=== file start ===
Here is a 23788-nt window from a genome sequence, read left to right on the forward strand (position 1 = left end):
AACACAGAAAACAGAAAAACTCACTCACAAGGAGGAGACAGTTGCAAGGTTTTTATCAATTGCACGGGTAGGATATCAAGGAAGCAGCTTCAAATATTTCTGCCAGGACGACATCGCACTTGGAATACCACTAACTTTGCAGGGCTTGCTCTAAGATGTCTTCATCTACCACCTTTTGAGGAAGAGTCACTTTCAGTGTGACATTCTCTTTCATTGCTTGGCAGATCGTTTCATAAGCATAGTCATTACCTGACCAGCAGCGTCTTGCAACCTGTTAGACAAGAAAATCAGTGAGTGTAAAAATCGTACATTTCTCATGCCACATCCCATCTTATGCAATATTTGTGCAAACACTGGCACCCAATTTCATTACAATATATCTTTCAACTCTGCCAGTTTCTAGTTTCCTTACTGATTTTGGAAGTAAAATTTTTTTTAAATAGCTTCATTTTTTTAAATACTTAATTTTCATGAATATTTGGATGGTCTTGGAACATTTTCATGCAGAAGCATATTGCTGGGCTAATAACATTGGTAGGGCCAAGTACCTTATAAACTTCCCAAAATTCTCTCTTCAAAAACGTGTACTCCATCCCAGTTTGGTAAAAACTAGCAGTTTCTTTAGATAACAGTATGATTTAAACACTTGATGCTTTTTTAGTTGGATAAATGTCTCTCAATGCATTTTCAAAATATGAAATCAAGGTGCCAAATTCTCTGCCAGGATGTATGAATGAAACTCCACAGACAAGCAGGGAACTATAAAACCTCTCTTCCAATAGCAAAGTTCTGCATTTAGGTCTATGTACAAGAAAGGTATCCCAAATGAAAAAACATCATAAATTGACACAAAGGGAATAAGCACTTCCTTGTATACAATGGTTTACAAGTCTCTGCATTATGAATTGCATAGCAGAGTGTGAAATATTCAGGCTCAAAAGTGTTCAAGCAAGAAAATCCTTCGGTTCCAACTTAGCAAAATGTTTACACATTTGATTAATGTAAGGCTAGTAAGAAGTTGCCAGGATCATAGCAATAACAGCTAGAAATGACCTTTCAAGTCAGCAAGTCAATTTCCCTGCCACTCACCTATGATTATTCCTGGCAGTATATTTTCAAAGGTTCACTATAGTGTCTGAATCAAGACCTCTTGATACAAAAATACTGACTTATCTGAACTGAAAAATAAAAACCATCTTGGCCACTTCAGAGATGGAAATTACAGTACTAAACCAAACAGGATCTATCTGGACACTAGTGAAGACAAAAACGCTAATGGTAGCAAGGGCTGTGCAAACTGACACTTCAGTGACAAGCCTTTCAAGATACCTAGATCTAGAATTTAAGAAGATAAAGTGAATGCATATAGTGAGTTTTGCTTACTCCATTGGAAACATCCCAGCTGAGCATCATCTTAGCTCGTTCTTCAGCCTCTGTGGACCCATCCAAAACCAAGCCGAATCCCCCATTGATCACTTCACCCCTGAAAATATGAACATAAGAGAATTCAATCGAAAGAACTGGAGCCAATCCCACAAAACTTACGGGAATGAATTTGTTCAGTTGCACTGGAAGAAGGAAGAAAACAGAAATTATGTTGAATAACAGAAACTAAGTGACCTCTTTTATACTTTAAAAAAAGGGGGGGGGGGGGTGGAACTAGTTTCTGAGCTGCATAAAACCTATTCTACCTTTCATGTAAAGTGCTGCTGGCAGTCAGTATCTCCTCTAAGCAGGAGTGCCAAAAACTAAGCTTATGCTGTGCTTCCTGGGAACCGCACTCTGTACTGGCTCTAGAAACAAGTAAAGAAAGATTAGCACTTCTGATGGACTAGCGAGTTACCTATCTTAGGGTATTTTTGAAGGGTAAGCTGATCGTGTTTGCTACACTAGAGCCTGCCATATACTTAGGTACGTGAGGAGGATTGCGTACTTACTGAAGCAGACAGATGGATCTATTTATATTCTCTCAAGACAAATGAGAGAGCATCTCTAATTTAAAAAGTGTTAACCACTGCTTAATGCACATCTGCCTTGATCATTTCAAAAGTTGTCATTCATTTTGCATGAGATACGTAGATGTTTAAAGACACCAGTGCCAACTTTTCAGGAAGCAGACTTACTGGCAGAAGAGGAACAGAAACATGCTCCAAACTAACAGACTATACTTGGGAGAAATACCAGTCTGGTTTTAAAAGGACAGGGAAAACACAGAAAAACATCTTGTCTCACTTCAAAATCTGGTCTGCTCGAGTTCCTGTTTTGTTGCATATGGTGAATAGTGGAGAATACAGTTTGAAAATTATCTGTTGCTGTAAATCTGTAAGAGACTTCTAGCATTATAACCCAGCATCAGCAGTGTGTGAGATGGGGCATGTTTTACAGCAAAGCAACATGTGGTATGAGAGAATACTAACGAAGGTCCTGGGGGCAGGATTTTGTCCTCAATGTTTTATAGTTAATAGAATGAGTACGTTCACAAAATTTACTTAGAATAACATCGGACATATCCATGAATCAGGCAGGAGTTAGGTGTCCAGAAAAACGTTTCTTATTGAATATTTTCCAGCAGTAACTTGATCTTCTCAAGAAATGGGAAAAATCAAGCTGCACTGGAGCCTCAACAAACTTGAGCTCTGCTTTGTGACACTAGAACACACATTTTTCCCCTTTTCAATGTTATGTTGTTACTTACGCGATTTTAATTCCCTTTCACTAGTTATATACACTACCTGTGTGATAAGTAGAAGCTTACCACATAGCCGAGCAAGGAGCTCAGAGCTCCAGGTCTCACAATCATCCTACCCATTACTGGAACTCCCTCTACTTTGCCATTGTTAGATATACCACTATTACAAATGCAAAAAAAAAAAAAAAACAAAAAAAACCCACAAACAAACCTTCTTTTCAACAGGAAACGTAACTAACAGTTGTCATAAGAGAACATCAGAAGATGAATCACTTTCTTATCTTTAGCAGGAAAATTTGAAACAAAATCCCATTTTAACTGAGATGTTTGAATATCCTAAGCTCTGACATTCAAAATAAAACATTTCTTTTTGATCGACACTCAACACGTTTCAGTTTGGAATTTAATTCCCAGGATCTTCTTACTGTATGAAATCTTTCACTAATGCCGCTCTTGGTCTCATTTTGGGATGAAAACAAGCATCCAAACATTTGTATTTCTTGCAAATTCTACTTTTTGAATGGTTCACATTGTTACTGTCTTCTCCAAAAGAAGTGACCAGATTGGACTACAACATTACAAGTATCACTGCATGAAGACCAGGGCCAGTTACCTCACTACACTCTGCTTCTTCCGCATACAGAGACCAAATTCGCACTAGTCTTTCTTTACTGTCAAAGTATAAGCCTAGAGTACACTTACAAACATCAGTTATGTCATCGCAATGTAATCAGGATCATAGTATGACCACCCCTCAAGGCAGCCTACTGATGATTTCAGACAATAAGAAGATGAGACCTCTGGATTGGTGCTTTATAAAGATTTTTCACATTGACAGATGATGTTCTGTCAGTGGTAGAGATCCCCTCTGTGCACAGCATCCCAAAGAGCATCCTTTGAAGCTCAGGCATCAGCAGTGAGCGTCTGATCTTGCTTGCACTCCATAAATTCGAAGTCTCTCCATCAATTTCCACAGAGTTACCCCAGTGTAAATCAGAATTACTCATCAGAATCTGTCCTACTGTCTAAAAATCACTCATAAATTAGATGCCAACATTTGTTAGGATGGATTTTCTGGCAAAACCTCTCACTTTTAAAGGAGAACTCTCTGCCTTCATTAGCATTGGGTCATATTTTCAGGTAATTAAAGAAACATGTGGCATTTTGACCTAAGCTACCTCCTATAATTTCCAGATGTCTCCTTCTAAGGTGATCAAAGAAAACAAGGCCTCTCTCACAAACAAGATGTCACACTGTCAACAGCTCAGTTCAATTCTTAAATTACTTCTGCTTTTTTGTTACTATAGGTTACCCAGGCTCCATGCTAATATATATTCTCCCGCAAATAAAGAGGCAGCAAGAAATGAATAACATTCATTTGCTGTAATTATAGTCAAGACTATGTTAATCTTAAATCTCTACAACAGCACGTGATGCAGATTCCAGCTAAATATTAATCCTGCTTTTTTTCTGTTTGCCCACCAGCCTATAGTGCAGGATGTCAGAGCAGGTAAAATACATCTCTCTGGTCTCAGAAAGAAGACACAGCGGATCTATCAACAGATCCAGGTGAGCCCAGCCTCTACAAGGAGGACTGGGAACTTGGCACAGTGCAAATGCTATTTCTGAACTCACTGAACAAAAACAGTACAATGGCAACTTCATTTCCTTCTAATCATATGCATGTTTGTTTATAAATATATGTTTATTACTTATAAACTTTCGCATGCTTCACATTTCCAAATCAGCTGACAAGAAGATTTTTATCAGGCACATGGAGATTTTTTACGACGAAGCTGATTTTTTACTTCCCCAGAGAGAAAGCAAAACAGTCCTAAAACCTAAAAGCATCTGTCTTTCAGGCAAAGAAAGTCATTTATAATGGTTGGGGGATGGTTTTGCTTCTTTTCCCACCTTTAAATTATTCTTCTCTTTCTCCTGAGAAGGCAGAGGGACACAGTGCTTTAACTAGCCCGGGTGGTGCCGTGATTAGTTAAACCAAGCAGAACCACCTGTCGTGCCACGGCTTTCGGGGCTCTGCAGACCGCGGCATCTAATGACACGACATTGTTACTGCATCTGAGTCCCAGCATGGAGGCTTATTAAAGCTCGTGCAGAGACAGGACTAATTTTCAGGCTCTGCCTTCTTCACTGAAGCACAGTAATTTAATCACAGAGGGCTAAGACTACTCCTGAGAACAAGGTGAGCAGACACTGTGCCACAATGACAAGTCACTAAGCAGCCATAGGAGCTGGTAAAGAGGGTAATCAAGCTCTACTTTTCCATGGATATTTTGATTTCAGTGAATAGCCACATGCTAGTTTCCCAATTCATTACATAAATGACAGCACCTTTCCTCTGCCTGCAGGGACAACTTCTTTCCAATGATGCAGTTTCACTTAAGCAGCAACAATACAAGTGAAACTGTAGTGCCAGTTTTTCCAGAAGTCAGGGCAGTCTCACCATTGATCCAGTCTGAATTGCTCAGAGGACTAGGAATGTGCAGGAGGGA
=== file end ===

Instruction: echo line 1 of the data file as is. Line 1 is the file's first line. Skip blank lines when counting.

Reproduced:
Here is a 23788-nt window from a genome sequence, read left to right on the forward strand (position 1 = left end):